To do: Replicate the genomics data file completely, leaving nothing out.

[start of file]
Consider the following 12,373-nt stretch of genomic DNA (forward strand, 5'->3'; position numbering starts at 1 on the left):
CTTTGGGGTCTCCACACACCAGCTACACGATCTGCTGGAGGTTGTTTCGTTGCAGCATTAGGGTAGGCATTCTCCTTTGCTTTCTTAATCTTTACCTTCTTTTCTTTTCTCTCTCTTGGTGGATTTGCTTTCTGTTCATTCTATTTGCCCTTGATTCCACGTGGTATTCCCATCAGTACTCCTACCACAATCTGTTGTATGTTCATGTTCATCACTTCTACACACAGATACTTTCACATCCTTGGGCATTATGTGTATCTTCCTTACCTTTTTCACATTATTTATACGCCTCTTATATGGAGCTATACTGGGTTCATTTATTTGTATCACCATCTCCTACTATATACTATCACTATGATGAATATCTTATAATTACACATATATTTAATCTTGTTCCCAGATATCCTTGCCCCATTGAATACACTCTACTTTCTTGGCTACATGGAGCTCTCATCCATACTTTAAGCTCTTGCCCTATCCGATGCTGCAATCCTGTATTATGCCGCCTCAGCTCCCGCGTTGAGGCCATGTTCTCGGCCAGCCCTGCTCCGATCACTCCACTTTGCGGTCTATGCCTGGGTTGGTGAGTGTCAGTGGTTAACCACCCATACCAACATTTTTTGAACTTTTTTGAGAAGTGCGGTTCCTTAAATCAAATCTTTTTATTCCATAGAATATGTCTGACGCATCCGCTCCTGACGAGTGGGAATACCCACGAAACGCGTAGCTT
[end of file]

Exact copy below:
Consider the following 12,373-nt stretch of genomic DNA (forward strand, 5'->3'; position numbering starts at 1 on the left):
CTTTGGGGTCTCCACACACCAGCTACACGATCTGCTGGAGGTTGTTTCGTTGCAGCATTAGGGTAGGCATTCTCCTTTGCTTTCTTAATCTTTACCTTCTTTTCTTTTCTCTCTCTTGGTGGATTTGCTTTCTGTTCATTCTATTTGCCCTTGATTCCACGTGGTATTCCCATCAGTACTCCTACCACAATCTGTTGTATGTTCATGTTCATCACTTCTACACACAGATACTTTCACATCCTTGGGCATTATGTGTATCTTCCTTACCTTTTTCACATTATTTATACGCCTCTTATATGGAGCTATACTGGGTTCATTTATTTGTATCACCATCTCCTACTATATACTATCACTATGATGAATATCTTATAATTACACATATATTTAATCTTGTTCCCAGATATCCTTGCCCCATTGAATACACTCTACTTTCTTGGCTACATGGAGCTCTCATCCATACTTTAAGCTCTTGCCCTATCCGATGCTGCAATCCTGTATTATGCCGCCTCAGCTCCCGCGTTGAGGCCATGTTCTCGGCCAGCCCTGCTCCGATCACTCCACTTTGCGGTCTATGCCTGGGTTGGTGAGTGTCAGTGGTTAACCACCCATACCAACATTTTTTGAACTTTTTTGAGAAGTGCGGTTCCTTAAATCAAATCTTTTTATTCCATAGAATATGTCTGACGCATCCGCTCCTGACGAGTGGGAATACCCACGAAACGCGTAGCTT